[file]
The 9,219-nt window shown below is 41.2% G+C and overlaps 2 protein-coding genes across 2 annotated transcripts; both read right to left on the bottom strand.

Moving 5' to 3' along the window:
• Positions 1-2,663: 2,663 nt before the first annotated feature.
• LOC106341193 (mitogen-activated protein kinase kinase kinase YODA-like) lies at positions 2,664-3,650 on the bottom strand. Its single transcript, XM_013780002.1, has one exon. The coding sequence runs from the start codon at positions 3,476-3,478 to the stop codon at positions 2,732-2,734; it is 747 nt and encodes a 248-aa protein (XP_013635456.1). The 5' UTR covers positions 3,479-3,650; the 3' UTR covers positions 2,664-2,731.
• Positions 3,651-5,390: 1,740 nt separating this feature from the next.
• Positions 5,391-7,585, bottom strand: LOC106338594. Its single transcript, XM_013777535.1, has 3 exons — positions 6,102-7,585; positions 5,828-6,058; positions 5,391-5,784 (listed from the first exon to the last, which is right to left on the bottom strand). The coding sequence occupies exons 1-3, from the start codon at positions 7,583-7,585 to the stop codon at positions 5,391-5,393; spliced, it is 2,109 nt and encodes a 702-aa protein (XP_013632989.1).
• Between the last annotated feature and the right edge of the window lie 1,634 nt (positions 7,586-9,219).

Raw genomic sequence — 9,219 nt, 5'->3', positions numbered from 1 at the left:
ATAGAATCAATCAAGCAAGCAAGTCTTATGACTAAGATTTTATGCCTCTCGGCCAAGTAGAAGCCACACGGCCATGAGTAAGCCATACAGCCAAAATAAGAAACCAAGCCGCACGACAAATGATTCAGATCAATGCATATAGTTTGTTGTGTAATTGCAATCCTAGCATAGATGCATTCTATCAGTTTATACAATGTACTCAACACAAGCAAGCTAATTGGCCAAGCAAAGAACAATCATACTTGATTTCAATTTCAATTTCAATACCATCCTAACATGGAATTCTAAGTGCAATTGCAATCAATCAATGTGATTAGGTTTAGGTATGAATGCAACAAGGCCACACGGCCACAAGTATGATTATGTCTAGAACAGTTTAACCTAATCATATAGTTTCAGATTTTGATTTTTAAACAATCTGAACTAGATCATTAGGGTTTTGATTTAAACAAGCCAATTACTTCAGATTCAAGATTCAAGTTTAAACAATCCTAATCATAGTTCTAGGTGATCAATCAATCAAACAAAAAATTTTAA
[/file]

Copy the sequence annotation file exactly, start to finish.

The 9,219-nt window shown below is 41.2% G+C and overlaps 2 protein-coding genes across 2 annotated transcripts; both read right to left on the bottom strand.

Moving 5' to 3' along the window:
• Positions 1-2,663: 2,663 nt before the first annotated feature.
• LOC106341193 (mitogen-activated protein kinase kinase kinase YODA-like) lies at positions 2,664-3,650 on the bottom strand. Its single transcript, XM_013780002.1, has one exon. The coding sequence runs from the start codon at positions 3,476-3,478 to the stop codon at positions 2,732-2,734; it is 747 nt and encodes a 248-aa protein (XP_013635456.1). The 5' UTR covers positions 3,479-3,650; the 3' UTR covers positions 2,664-2,731.
• Positions 3,651-5,390: 1,740 nt separating this feature from the next.
• Positions 5,391-7,585, bottom strand: LOC106338594. Its single transcript, XM_013777535.1, has 3 exons — positions 6,102-7,585; positions 5,828-6,058; positions 5,391-5,784 (listed from the first exon to the last, which is right to left on the bottom strand). The coding sequence occupies exons 1-3, from the start codon at positions 7,583-7,585 to the stop codon at positions 5,391-5,393; spliced, it is 2,109 nt and encodes a 702-aa protein (XP_013632989.1).
• Between the last annotated feature and the right edge of the window lie 1,634 nt (positions 7,586-9,219).

Raw genomic sequence — 9,219 nt, 5'->3', positions numbered from 1 at the left:
ATAGAATCAATCAAGCAAGCAAGTCTTATGACTAAGATTTTATGCCTCTCGGCCAAGTAGAAGCCACACGGCCATGAGTAAGCCATACAGCCAAAATAAGAAACCAAGCCGCACGACAAATGATTCAGATCAATGCATATAGTTTGTTGTGTAATTGCAATCCTAGCATAGATGCATTCTATCAGTTTATACAATGTACTCAACACAAGCAAGCTAATTGGCCAAGCAAAGAACAATCATACTTGATTTCAATTTCAATTTCAATACCATCCTAACATGGAATTCTAAGTGCAATTGCAATCAATCAATGTGATTAGGTTTAGGTATGAATGCAACAAGGCCACACGGCCACAAGTATGATTATGTCTAGAACAGTTTAACCTAATCATATAGTTTCAGATTTTGATTTTTAAACAATCTGAACTAGATCATTAGGGTTTTGATTTAAACAAGCCAATTACTTCAGATTCAAGATTCAAGTTTAAACAATCCTAATCATAGTTCTAGGTGATCAATCAATCAAACAAAAAATTTTAA